Effective communication between physicians and nurses is crucial to the safety of patients, especially for those with cancer, which is a complex disease requiring multidisciplinary treatment. However, little is known about the factors that contribute to effective communication, which is defined as the development of shared understanding between two or more people.
This qualitative secondary analysis was conducted to identify factors that contribute to shared understanding between physicians and nurses from video-recorded conversations that occurred between them during inpatient rounds on oncology units.
We used inductive grounded theory to identify videos depicting moments of shared understanding. We then searched for preceding events to develop a preliminary conceptual model that described the factors contributing to shared understanding.
Four factors emerged as contributors to shared understanding: engagement, clarification, confirmation, and resolution. These factors occurred in sequence with engagement occurring first and resolution occurring last, as the closure of a communication exchange.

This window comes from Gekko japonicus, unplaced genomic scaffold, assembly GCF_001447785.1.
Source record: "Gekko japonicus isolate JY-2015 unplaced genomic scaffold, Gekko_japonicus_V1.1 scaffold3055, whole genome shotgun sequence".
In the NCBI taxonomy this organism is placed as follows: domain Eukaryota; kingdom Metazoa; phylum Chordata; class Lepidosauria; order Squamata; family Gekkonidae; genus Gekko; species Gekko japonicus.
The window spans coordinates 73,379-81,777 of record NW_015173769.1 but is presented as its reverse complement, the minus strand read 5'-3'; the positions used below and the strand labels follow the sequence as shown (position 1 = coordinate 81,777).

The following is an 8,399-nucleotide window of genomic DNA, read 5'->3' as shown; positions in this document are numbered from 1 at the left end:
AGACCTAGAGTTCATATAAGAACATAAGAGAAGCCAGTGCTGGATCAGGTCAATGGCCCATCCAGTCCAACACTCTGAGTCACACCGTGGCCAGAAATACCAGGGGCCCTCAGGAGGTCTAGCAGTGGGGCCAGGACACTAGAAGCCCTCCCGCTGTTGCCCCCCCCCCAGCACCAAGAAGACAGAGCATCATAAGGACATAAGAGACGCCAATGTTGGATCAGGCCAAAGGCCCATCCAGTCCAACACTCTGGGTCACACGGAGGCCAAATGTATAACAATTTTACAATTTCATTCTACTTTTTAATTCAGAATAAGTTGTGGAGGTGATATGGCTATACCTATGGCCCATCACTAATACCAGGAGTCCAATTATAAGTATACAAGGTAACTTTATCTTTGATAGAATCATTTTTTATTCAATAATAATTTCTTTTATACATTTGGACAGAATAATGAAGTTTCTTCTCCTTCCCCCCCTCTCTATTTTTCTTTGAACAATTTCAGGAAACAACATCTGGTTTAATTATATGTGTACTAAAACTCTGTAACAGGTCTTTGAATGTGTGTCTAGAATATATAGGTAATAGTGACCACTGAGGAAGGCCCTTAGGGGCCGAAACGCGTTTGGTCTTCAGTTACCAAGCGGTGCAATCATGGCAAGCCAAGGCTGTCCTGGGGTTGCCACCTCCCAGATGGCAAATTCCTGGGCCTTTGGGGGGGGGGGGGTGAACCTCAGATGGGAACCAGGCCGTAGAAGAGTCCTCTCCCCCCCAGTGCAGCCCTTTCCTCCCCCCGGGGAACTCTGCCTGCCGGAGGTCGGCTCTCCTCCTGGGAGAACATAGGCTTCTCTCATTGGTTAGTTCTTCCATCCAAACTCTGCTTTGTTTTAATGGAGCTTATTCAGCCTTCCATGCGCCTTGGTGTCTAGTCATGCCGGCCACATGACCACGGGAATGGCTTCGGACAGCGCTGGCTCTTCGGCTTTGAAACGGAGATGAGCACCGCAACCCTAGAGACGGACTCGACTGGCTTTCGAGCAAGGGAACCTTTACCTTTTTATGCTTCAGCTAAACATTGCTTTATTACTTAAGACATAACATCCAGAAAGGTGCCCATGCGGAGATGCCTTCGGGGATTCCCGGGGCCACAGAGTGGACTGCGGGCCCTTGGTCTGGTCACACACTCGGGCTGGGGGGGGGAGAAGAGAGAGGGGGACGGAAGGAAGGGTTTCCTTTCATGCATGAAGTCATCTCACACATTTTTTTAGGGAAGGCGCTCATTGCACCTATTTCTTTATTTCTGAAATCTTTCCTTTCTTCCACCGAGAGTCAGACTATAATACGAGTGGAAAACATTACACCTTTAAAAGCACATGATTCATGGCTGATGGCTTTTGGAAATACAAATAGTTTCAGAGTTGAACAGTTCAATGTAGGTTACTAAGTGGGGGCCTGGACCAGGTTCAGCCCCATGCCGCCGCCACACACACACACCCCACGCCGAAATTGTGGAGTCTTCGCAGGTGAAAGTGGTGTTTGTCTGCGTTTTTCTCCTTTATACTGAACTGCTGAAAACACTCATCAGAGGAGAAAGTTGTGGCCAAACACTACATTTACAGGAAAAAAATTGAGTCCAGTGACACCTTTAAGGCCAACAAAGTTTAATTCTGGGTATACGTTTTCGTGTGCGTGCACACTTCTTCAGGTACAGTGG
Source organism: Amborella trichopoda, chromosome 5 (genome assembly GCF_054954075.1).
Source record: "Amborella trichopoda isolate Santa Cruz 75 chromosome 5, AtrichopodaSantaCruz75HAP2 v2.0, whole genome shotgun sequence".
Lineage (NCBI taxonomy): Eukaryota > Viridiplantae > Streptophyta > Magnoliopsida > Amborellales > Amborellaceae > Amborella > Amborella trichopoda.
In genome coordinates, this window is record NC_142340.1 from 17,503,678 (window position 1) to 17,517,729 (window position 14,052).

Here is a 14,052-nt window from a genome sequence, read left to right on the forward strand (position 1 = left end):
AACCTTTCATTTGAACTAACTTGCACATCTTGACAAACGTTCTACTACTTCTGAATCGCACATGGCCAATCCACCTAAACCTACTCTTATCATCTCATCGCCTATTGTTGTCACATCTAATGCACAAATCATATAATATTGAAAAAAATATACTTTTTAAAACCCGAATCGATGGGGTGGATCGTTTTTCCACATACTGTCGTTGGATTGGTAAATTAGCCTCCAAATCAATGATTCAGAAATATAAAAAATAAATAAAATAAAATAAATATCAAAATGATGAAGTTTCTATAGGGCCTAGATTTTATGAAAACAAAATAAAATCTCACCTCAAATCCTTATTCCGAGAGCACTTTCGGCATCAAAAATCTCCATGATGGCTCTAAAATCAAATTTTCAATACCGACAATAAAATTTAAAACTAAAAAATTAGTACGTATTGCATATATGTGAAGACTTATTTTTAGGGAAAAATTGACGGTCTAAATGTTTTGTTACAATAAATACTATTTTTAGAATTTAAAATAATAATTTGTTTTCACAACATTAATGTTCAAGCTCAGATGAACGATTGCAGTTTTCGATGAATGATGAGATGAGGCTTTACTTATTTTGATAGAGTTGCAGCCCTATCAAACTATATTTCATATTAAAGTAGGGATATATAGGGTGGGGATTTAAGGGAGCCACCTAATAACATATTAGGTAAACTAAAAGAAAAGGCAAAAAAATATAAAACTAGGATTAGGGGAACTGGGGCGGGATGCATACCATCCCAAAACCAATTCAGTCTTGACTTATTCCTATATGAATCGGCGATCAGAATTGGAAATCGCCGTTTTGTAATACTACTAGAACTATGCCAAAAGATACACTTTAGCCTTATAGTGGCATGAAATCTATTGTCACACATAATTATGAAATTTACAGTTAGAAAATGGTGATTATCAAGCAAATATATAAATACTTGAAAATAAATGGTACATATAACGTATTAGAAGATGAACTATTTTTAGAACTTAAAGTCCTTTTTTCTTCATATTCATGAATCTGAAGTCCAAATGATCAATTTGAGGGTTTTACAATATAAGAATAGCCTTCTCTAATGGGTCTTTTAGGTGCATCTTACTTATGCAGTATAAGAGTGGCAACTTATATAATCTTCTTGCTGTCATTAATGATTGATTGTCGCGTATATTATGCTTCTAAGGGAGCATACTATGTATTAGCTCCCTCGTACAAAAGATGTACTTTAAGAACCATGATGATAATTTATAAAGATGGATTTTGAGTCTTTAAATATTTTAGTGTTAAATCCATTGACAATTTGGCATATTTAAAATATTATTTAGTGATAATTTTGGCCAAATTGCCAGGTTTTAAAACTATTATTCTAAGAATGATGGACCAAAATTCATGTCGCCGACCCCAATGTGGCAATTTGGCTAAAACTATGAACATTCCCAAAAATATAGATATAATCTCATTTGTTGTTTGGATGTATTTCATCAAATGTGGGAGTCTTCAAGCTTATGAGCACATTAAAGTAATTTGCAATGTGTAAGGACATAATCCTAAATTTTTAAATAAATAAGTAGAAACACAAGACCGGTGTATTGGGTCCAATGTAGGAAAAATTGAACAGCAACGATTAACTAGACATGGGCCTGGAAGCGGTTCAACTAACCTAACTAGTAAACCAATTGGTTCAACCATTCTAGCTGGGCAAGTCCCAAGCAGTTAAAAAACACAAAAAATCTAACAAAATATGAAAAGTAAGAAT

Existing interventions to improve communication include some of the factors identified as contributing to shared understanding (eg, closed-loop communications require clarification and confirmation). However, nurses may need to pay attention to all four factors to develop shared understanding that will promote effective communication with physicians and thereby enhance cancer care.
Implications for Practice
Nurses achieve effective communication when they are assertive and avoid indirect communication. A greater awareness of body language and positioning in relation to a physician at the start of a communication exchange may increase the effectiveness of nurse-physician communication.